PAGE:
Our View: Hickenlooper’s Stripes

April 24, 2012
Mark Strozier / Foter

Who could forget the notorious ads launched by the Republican Governor’s Association in the lead up to Colorado’s 2010 gubernatorial election linking then-Denver Mayor John Hickenlooper to feckless Governor Bill Ritter as being “politicians of the same stripe.”  Nearly two years in to the media love-fest known as the Hickenlooper administration, we have seen many similarities between the two Denver centric politicians.   Both stay in Denver.  A lot.  Both surround themselves with the smartest people in the state.  Don’t believe it?  Just ask them. 

But in spite of the expected similarities between the two Democrats from Denver, we have been intrigued by just how different Ritter and Hickenlooper are as leaders and politicians.  The stark difference between the hard headed true believer (Ritter) and the noodle-spined opportunist currently occupying the first floor of the Capitol was on full display last week when Hickenlooper signed in to law House Bill 1271, a measure designed to restrict the ability of district attorneys around Colorado to directly charge 16 and 17 year old juveniles as adults.

When a similar bill landed on Ritter’s desk a few years ago, he immediately broke out the veto pen and went to work.  Why?  Perhaps his experience prosecuting thugs and criminals (regardless of their age) while John Hickenlooper was experimenting with beer recipes had something to do with it.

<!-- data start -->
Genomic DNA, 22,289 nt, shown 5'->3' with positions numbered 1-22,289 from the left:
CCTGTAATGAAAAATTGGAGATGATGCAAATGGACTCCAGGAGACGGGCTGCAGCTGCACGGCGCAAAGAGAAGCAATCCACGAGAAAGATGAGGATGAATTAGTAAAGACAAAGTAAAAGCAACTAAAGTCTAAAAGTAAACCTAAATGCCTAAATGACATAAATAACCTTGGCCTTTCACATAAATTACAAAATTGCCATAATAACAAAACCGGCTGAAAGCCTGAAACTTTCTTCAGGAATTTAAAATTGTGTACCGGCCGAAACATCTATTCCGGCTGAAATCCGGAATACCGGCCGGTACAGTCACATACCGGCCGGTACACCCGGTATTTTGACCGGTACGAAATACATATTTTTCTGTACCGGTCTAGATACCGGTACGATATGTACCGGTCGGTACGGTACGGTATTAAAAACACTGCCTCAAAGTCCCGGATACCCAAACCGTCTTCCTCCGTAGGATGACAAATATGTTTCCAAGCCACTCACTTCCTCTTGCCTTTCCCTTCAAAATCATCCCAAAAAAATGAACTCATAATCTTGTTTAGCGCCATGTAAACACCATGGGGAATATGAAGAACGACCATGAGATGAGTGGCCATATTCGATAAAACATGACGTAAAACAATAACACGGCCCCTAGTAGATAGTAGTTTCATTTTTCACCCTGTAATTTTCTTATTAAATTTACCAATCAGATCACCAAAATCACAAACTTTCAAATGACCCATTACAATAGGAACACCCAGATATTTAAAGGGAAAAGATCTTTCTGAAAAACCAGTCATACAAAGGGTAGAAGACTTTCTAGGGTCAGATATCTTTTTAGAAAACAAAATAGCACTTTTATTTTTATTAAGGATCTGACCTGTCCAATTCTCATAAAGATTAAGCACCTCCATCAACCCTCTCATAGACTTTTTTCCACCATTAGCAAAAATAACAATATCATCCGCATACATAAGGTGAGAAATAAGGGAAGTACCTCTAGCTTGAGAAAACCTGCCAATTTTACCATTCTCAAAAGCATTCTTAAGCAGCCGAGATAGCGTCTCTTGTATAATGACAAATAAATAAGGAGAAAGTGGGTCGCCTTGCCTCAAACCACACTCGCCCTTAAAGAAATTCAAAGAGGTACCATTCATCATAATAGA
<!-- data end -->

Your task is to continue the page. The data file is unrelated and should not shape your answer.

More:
While Hickenlooper told Pueblo Chieftain Reporter Patrick Malone that he didn’t intentionally sign House Bill 1271 on the anniversary of the Columbine High School shooting, we believe the unforced error makes a pretty salient point.  Although the most compassionate and caring among us will go to their graves believing that teenagers are incapable of committing unthinkable crimes, reading the newspaper every day leads us to a very different conclusion.

From our vantage point, we tend to agree with Attorney General John Suthers and most other prosecutors in Colorado in believing that the current system was not broken and that giving district attorneys the ability to direct file on juveniles – when the facts of the case warranted it — was an important tool in the administration of justice toolbox.

With the stroke of a pen, Hickenlooper may have gotten some members of his left wing coalition off his back.  We sincerely hope the Governor never has to regret this decision.

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